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Panama's National Drink Coming to America

It tastes like premium vodka – elegant and smooth with a silky mouth feel and just a hint of light rum.

Its name is Seco Herrerano, or just plain “Seco,” and chances are you’ve never heard of it unless you’re a native of Panama or else have lingered there long enough to have spent an evening on the town.

Seco has for decades been the national drink of Panama – served in bars high and low, neat, mixed or on the rocks, to working class stiffs and to guys who don’t buy their hats in Panama.

Seco was first distilled in the early 1930s by Varela Hermanos, producer of the Ron Abuelo brand of Panamanian rums and which is still the only significant distiller in that country.  Typically, Seco is mixed with “fruit juices, tonic and lime and is used in cocktails, such as martinis,” says Ricardo Henriquez, director of research for Varela.Seco is one part of Varela’s two-pronged plan of expansion in the United States, the other prong being the broader introduction of their Ron Abuelo aged-rums, another category buster.  Varela is partnering in this market expansion with Norman Bonchick of Van Gogh Vodka, who knows a thing or two about introducing flavored spirits to the nation’s barkeeps.

“The first bottles of Seco went to San Francisco four months ago,” Bonchick said recently over a glass of Sec in a Panama City bar.  “Mixologists in San Francisco are open to experimenting with more unconventional products.  If you can get 10 San Francisco bartenders to use it, it will become a commercial success,” he said.  “We’ve also sent some Seco to the greater Los Angeles area.”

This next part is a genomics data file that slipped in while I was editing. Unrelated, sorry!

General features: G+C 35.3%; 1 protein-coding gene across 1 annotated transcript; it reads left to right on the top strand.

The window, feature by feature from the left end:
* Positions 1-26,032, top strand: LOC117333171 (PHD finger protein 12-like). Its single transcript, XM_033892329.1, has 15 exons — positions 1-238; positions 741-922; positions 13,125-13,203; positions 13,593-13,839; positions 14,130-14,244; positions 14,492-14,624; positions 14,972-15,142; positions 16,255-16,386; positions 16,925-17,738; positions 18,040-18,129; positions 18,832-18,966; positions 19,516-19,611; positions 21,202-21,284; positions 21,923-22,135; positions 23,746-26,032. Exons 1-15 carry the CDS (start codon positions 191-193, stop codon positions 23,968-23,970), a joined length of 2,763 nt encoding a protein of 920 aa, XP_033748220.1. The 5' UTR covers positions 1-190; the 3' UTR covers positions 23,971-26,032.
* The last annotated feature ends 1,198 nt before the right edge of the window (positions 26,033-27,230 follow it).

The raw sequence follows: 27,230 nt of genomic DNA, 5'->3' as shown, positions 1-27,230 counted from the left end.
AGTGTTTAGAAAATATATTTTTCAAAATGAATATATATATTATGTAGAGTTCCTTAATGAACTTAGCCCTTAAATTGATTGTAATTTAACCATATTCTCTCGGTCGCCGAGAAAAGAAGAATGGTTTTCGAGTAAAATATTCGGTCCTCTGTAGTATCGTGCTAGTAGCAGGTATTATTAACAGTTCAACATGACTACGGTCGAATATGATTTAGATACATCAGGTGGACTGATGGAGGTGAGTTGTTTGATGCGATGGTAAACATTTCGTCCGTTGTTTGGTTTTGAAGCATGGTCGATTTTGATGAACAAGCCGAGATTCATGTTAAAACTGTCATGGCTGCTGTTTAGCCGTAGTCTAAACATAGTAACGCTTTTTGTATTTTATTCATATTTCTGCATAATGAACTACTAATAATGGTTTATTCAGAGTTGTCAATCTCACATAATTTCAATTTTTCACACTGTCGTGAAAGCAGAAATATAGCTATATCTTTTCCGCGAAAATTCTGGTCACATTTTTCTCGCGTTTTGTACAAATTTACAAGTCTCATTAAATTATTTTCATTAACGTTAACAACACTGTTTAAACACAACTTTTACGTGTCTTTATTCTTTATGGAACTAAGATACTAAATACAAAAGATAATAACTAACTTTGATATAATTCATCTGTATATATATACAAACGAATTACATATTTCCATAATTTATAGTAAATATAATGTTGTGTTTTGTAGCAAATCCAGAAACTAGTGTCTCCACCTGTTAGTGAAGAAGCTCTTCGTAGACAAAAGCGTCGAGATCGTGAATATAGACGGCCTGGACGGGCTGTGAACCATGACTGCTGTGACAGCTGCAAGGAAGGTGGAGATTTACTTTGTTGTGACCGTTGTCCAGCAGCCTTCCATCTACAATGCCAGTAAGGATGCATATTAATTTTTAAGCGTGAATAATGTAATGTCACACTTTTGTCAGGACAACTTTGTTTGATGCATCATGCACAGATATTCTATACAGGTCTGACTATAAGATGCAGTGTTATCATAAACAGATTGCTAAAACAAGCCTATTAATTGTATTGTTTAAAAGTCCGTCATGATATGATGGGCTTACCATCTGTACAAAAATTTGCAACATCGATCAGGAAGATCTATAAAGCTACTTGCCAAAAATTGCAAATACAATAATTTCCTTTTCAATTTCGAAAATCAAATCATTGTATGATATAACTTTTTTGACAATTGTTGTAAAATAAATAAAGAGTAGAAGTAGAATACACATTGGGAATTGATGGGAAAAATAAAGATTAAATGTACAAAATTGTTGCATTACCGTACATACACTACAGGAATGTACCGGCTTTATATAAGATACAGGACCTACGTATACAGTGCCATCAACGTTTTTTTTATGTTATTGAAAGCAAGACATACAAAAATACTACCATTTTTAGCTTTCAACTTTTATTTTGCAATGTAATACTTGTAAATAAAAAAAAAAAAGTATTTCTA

Bonchick’s approach to market introduction is fairly hands off.  “We ask the mixologists if they would like to taste it,” he says.  Once they do, he asks, “Well, what would you do with it?”  So far, fruit juice seems to be a common inspiration for the San Franciscans, who are regarding Seco as a vodka alternative.  Three inventions that have slid across the bar so far have been:

Panama's Passion: Seco, fresh passion fruit juice, soda water and simple syrup.

Seco Punch: Seco, pineapple juice, OJ and coconut milk.

Frozen Canal: Seco, fresh-chopped mango, chopped pineapple and OJ, served as a blended drink.

“Seco Herrerano was created as the original spirit of Panama,” explains Henriquez.   “Before 1903, Panama was part of Colombia, where the sweet, anise-infused aguardiente is very popular. The Varela brothers decided to innovate and launched a different version of the aguardiente, this one being very clean, mixable, smooth and dry,” Henriquez continues.  “It is closer to sugar-cane vodka than to aguardiente or unaged rum.”

Seco even goes smoothly with milk.  Henriquez reports country folk in Panama drink Seco with cream from the cow – making Seco a true Latin form of white lightning.


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